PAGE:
This did great things for reducing poverty of course.
Fast-forward to today and what do we see? Today we see a federal government that has raised income taxes and is talking about bringing in even more taxes. These taxes will be hugely detrimental to our working families. The Liberal government is also a government that is increasing business costs by raising CPP rates and keeping EI premiums artificially high.
The results are not hard to see. Canada's economic performance is teetering on the edge. We could go into a recession next quarter. Economic growth is abysmal and long-term investor confidence has almost entirely dried up.
The Liberal government is spending like a drunken sailor, piling up massive deficits with absolutely no plan to balance the budget. Investors know that this means higher taxes down the road and they are pulling their money out of Canada and choosing to invest elsewhere.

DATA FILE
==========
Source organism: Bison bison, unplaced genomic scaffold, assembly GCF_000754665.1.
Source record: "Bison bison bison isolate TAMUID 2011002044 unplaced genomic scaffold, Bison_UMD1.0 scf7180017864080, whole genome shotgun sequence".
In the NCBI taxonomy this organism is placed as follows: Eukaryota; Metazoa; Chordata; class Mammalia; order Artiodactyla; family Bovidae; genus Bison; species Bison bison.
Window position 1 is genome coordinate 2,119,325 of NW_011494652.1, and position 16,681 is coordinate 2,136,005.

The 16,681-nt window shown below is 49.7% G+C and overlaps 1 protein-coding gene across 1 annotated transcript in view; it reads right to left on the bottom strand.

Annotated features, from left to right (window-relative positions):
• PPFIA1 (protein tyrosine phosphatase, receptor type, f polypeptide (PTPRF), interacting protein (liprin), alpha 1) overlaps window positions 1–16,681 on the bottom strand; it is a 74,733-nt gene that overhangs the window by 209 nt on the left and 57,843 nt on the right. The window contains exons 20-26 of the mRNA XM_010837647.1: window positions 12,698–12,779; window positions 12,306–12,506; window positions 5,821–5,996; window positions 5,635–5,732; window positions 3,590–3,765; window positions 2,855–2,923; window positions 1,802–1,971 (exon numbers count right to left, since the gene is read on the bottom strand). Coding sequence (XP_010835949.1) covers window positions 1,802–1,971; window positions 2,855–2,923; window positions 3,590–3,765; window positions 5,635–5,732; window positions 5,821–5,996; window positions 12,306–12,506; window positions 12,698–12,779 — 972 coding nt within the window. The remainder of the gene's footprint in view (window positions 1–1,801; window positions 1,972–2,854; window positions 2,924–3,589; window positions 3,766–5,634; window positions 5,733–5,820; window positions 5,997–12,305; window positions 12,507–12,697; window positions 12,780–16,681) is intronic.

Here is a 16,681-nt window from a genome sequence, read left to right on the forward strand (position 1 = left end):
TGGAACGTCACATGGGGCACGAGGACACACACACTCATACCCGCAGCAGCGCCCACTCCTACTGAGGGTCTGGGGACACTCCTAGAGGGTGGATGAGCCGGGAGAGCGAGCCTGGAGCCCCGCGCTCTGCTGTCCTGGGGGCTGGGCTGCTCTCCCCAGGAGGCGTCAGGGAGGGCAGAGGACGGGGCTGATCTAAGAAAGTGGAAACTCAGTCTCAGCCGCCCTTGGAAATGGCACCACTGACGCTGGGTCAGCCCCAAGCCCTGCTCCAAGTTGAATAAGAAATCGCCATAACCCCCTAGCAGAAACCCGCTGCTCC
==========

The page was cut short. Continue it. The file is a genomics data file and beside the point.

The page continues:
We see this reflected in the job numbers. The Liberals have been in government for an entire year and not a single, net, new, full-time job has been created since they took office. When we consider all of the new young Canadians entering the workforce, there are fewer full-time jobs available per capita today than there were before the Liberals formed government last October. This is one of the reasons we have seen the unemployment rate increase over the last year.
Why do taxes matter in a discussion about national poverty? They matter because they go to the heart of how different parties tackle the issue of poverty. Our Conservative Party put money in the hands of parents and trusted that they knew what was best for their families. We trusted parents to invest in their children's future by involving them in sports and the arts. We knew that with a bit of extra cash, middle-class families could afford to put their daughter in hockey or their son in piano lessons.